Ben Dilley (Percy FitzPatrick Institute of African Ornithology, DST/NRF Centre of Excellence, University of Cape Town, Rondebosch, South Africa) and colleagues have published in the journal Antarctic Science on the deleterious effects of introduced House Mice Mus musculus on the breeding success of seven species of burrowing seabirds on Gough Island, including the ACAP-listed Grey Petrel Procellaria cinerea.
The paper’s abstract follows:
“Since 2004 there has been mounting evidence of the severe impact of introduced house mice (Mus musculus L.) killing chicks of burrow-nesting petrels at Gough Island. We monitored seven species of burrow-nesting petrels in 2014 using a combination of infra-red video cameras augmented by burrowscope nest inspections. All seven camera-monitored Atlantic petrel (Pterodroma incerta Schlegel) chicks were killed by mice within hours of hatching (average 7.2±4.0 hours) with an 87% chick failure rate (n=83 hatchlings). Several grey petrel (Procellaria cinerea Gmelin) chicks were found with mouse wounds and 60% of chicks failed (n=35 hatchlings). Video surveillance revealed one (of seven nests filmed) fatal attack on a great shearwater (Puffinus gravis O’Reilly) chick and two (of nine) on soft-plumaged petrel (Pterodroma mollis Gould) chicks. Mice killed the chicks of the recently discovered summer-breeding MacGillivray’s prion (Pachyptila macgillivrayi Mathews), with a chick mortality rate of 82% in 2013/14 and 100% in 2014/15. The closely-related broad-billed prion (P. vittata Forster) breeds in late winter and also had a chick mortality rate of 100% in 2014. The results provide further evidence of the dire situation for seabirds nesting on Gough Island and the urgent need for mouse eradication.”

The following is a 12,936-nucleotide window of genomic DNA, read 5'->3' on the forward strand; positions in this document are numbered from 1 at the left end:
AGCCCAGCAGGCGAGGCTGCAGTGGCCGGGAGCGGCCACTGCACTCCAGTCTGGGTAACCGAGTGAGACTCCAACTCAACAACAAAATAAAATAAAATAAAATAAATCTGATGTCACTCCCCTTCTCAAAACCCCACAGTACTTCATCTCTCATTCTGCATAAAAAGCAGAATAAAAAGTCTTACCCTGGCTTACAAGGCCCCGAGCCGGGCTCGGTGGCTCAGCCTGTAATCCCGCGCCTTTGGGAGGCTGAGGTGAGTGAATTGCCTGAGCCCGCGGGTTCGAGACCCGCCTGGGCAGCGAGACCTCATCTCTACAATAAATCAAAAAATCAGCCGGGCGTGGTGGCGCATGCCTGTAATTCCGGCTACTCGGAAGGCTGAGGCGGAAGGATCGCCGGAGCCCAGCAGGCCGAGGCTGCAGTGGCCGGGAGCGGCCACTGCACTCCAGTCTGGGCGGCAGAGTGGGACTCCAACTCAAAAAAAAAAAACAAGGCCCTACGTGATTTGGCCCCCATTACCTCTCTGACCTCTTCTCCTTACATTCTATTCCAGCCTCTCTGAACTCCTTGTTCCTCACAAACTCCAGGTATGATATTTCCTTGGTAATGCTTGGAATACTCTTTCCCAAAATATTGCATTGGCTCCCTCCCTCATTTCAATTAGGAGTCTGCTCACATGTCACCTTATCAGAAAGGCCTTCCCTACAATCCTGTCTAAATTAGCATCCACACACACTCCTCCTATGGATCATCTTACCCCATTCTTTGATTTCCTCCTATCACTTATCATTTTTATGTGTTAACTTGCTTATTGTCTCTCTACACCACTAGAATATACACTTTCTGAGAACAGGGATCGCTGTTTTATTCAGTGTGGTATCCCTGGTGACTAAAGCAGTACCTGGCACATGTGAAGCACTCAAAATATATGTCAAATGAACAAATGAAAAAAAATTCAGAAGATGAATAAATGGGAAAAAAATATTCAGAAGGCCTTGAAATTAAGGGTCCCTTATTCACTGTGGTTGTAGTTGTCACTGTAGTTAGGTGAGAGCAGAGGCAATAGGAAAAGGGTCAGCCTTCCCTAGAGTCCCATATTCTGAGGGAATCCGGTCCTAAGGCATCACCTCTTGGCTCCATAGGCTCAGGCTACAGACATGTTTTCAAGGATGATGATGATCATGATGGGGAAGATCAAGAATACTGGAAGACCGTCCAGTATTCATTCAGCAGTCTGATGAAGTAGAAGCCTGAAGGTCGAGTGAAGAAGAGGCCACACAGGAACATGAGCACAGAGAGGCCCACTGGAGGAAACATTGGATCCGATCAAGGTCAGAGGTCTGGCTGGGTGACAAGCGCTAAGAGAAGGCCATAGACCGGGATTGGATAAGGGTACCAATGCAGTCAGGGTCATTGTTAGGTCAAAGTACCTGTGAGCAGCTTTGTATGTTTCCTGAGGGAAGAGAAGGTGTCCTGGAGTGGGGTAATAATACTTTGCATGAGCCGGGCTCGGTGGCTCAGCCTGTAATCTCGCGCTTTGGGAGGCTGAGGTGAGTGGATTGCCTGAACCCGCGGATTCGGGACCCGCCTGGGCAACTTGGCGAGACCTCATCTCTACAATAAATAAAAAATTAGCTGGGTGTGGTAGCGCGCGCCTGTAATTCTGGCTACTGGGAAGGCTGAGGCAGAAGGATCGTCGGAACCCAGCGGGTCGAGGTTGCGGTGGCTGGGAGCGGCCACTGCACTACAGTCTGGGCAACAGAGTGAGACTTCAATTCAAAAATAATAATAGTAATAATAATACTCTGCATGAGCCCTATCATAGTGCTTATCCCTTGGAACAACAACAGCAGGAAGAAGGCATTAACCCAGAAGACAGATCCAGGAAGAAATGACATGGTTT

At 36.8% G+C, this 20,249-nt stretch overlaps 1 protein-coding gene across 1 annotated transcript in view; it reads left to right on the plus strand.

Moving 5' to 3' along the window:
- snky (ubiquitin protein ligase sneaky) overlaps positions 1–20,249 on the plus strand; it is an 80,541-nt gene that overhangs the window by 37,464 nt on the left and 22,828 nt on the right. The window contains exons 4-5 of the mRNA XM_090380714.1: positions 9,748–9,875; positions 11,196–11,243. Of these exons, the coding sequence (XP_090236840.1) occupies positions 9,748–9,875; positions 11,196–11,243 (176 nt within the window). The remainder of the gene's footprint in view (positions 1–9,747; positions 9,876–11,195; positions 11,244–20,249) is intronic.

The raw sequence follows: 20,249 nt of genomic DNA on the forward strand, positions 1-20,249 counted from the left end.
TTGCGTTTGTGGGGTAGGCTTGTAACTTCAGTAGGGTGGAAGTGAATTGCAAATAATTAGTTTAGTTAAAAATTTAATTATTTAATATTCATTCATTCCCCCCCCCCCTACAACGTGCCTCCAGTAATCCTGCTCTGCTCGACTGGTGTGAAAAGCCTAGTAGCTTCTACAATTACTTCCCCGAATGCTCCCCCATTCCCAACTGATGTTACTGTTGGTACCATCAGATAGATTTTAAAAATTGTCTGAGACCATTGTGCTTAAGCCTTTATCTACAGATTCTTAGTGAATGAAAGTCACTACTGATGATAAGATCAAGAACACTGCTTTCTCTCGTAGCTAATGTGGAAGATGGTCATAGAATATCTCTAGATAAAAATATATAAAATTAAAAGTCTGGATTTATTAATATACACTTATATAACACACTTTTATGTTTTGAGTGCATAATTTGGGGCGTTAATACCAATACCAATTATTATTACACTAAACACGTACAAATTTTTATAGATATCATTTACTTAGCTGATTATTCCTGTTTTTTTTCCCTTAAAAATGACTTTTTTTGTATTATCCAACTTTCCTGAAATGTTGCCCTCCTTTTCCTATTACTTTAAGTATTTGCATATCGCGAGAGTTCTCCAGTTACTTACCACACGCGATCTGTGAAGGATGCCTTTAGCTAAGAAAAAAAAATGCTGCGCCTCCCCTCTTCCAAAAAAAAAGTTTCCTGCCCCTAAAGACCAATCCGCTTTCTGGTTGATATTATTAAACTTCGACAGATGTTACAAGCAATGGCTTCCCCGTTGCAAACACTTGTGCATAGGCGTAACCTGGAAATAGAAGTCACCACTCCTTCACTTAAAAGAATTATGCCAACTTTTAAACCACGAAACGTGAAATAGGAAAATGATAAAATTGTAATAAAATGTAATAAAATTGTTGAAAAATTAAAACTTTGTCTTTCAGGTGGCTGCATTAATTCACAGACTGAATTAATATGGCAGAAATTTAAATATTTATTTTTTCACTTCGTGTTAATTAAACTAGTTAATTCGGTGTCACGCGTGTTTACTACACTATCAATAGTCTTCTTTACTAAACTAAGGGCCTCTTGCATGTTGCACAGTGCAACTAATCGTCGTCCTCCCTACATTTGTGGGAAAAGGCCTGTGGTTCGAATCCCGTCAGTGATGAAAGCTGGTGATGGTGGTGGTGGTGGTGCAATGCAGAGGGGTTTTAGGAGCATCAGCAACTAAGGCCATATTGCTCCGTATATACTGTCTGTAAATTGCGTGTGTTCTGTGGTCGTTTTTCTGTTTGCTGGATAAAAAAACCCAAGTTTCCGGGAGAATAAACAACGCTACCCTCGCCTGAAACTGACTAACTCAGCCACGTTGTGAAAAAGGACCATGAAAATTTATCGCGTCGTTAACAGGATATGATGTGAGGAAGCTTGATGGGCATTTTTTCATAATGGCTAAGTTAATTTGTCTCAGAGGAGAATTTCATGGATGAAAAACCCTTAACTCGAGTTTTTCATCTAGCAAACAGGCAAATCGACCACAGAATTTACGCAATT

Grey Petrel, photograph by Peter Ryan
A one-minute video of an Atlantic Petrel chick being attacked by a mouse accompanies the publication.
With thanks to Alex Bond.
Dilley, B.J., Davies, D., Bond, A.L. & Ryan, P.G. 2015. Effects of mouse predation on burrowing petrel chicks at Gough Island. Antarctic Science DOI:http://dx.doi.org/10.1017/S0954102015000279.
John Cooper, ACAP Information Officer, 6 July 2015